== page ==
I wouldn't even get into the safety (which is a whole other issue) - this is an environmental issue. Please teach your kids how to enjoy, preserve and protect.
posted by Toddles at 8:36 AM on October 8 [47 favorites]


As a hiker and a parent, I am not a fan of this idea. However, bushwhacking is definitely a Thing and I would ask the leader why they want to do this. They probably have some interesting goal in mind that could be accomplished more safely.
posted by yes I said yes I will Yes at 8:39 AM on October 8


Yeah the whole off-the-train thing for a group of kids seems utterly unnecessary. Environmental damage is a real thing and depending on where you are it can be the sort of damage that literally takes centuries if you trample cryptogamic soils in the desert for example. So you're not teaching kids good stewardship by going off trail. Lots of adventure to be had hiking ON a trail - and teaching about what to do if one does get lost. What does your co-leader say his goal is in wanting to do this? And beyond his navigational skills how are is his first aid and kid management skills?
posted by leslies at 8:47 AM on October 8 [2 favorites]


Can you go along on one of the hikes to see for yourself what it's like? If you're worried about embarrassing your kid by being the only parent there, maybe you could suggest a parent-child hike so all the parents have a chance to experience a typical hike with this leader.

I'm not sure you need orienteering skills to be able to gauge the risk. He may not even be using map and compass himself to steer the group back to the trail. If he is, I'd actually see that as something of a red flag, or at least an orange flag. I mean, it's great to have a map and compass along, but if it's hard enough to find the trail that only someone with good orienteering skills can do it, there's a lot of potential for something to go wrong. I'd be much more comfortable with a situation where it's so obvious where they need to go that there would be no point using map and compass.

Toddles has a good point about the environmental impact. The places where it's easiest to orient yourself without using trails also tend to be dry places that can't recover as quickly from people making their own trails. If it's a place that has heavy use and a lot of well-marked trails and visitors are specifically told not to go off the trail, then obviously it would be a bad idea for them to do it. But there are plenty of places where walking off trail for a bit as a dispersed group is allowed and is pretty harmless. There are public lands where off-road use is allowed but there are no formal trails. Again, it depends on the specific area where they'll be hiking.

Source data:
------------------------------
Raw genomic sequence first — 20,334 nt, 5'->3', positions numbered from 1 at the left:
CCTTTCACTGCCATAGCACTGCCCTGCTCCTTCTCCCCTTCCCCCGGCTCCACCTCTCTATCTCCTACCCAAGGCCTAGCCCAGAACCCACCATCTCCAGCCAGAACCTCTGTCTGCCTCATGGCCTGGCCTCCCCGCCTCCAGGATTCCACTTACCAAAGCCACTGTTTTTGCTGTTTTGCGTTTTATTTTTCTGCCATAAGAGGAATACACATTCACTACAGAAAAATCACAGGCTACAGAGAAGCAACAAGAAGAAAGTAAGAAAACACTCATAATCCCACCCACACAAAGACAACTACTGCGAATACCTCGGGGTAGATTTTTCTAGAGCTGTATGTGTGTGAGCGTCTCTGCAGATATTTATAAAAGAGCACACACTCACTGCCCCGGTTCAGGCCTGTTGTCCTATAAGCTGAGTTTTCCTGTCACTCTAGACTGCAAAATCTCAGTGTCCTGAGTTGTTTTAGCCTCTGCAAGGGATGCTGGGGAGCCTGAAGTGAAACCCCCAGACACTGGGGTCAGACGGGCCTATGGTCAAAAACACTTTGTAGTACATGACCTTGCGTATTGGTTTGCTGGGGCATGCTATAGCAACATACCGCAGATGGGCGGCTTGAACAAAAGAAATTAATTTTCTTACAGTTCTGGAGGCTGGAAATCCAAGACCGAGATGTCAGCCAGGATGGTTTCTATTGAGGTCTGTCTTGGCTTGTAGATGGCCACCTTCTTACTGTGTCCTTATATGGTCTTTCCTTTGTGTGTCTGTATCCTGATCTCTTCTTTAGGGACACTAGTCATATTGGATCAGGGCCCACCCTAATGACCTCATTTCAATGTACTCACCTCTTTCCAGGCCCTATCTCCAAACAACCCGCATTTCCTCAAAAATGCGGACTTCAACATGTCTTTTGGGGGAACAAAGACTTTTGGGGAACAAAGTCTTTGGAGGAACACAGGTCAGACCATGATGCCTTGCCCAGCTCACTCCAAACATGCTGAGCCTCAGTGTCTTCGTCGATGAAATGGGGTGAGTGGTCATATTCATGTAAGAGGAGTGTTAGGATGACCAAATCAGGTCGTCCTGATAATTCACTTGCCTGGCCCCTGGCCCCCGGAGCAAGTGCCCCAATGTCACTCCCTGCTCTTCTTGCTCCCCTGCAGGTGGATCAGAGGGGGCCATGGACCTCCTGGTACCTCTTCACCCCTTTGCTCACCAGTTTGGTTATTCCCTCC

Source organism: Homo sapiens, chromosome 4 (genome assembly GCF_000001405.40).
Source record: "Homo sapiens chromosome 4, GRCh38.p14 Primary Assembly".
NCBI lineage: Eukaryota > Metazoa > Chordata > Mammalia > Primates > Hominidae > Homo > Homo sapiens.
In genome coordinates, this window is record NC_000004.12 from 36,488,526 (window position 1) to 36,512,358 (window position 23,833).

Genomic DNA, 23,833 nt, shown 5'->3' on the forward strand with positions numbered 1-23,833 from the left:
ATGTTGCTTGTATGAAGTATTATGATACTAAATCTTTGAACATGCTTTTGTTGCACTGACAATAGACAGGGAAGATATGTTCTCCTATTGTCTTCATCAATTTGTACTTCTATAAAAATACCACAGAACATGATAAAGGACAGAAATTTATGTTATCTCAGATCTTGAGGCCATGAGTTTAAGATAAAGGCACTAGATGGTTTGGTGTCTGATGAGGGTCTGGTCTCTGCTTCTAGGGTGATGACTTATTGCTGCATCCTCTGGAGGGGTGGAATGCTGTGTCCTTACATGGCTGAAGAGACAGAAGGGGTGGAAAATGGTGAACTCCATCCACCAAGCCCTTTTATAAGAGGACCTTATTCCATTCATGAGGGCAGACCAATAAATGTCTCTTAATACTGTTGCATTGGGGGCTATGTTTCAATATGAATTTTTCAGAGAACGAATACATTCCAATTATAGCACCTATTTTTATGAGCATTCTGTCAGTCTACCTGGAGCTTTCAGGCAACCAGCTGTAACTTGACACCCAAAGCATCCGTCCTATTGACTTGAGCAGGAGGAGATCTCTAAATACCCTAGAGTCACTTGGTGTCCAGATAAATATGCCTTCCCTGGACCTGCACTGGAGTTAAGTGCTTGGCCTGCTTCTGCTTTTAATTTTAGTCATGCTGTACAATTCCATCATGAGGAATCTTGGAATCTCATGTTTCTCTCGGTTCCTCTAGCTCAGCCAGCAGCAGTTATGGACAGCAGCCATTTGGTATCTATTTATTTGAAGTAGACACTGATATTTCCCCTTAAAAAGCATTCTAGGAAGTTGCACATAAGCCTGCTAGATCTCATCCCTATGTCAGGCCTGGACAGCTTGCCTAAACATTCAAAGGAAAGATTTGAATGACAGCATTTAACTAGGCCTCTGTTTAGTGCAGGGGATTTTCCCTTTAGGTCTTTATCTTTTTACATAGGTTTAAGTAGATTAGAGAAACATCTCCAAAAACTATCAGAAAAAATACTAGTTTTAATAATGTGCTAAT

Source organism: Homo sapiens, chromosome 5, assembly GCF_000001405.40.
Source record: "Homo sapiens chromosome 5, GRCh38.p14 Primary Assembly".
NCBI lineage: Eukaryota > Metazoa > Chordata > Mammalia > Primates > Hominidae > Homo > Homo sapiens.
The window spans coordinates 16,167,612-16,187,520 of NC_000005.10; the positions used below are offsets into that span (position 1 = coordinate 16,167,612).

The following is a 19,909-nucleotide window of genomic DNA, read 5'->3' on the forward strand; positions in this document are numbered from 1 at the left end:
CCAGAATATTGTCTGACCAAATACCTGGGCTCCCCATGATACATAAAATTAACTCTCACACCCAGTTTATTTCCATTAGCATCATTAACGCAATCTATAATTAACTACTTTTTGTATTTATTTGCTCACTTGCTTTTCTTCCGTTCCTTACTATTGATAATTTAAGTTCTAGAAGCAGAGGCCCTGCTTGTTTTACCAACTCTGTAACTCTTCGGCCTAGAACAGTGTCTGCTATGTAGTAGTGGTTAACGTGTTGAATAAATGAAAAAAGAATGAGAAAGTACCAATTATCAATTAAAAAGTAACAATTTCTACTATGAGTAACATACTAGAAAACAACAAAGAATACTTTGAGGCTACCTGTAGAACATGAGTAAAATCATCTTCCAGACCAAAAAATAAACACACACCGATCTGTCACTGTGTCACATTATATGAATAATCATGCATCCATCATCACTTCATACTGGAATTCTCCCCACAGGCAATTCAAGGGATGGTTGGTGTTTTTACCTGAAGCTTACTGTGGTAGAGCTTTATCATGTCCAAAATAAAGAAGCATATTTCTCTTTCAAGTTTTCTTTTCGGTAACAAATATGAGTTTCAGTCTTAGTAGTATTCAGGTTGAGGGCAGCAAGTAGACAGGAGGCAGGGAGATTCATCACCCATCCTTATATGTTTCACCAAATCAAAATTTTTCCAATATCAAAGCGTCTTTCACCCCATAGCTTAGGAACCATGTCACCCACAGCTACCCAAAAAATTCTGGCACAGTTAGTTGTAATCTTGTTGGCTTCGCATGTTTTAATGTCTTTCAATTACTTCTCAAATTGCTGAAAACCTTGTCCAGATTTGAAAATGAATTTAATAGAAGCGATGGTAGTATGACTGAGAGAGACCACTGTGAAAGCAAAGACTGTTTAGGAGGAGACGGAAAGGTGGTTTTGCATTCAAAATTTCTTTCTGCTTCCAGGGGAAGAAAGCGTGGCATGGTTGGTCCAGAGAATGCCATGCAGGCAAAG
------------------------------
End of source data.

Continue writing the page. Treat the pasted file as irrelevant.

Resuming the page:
posted by Redstart at 8:51 AM on October 8 [1 favorite]


In any camping group or leading a group of kids (I've been a camp counselor for many years in many different contexts and a teacher as well) we've always had the rule that if there is a safety concern for something anyone can veto the activity at any time and no questions asked, we don't do it.

Presumably you're going on this hiking excursion in some sort of capacity as the "adult." That means that you are responsible for the safety of the group members. If the group was fine just with the one adult then they would do that. That means that even if the adult were incapacitated the kids could navigate back on their own/enough people pass by to provide aid/etc. If you are going on this hike as an "adult" then you need to be experienced enough or your other leader NEEDS TO TEACH YOU enough that if they were to be injured/sick/incapacitated you could get the group back to safety. You can't do that if you're off trail and not familiar with (or don't have the skill) navigating the area EVEN IF it's a "normal" risk and you're teaching orienteering. Great that the kids are learning orienteering but that doesn't mean you should be learning it that day.

And this is of course in addition to the concerns raised about environmental impacts.
posted by raccoon409 at 9:25 AM on October 8 [1 favorite]


Ugh no, cub scouts don't need to be trampling around in wilderness areas. That is what trails are for. As pointed out above, the environmental impacts can be severe.
posted by fingersandtoes at 9:32 AM on October 8 [2 favorites]


Just for the record: I believe that if you're taking kids a certain distance from hospital care, the adults need a WFA or WFR certification. (That's wilderness first aid and wilderness first responder.) Certainly even if it's not legally required I'd say it's a moral requirement.
posted by cnidaria at 9:41 AM on October 8 [3 favorites]


Yeah, I was a cub scout leader for years and I can't imagine any of our Eagle Scout leaders doing this. Cub scouts is a time to learn and solidify good habits, and this is not a good habit for the environmental reasons mentioned above. BSA has a lot of training materials for leaders and I would be amazed if it doesn't specifically say somewhere that you should stay on the trail during hikes. Part of "leave no trace" is not tramping through off trail areas. Don't feel any hesitation about making a stink about this. I think official BSA leadership would definitely agree with you.
posted by selfmedicating at 9:41 AM on October 8 [2 favorites]


I don't see the purpose of this. You are depending on the skills of the leader to take you where you want to go. It doesn't teach you any skills except to follow the guy up front and hope he knows what he is doing.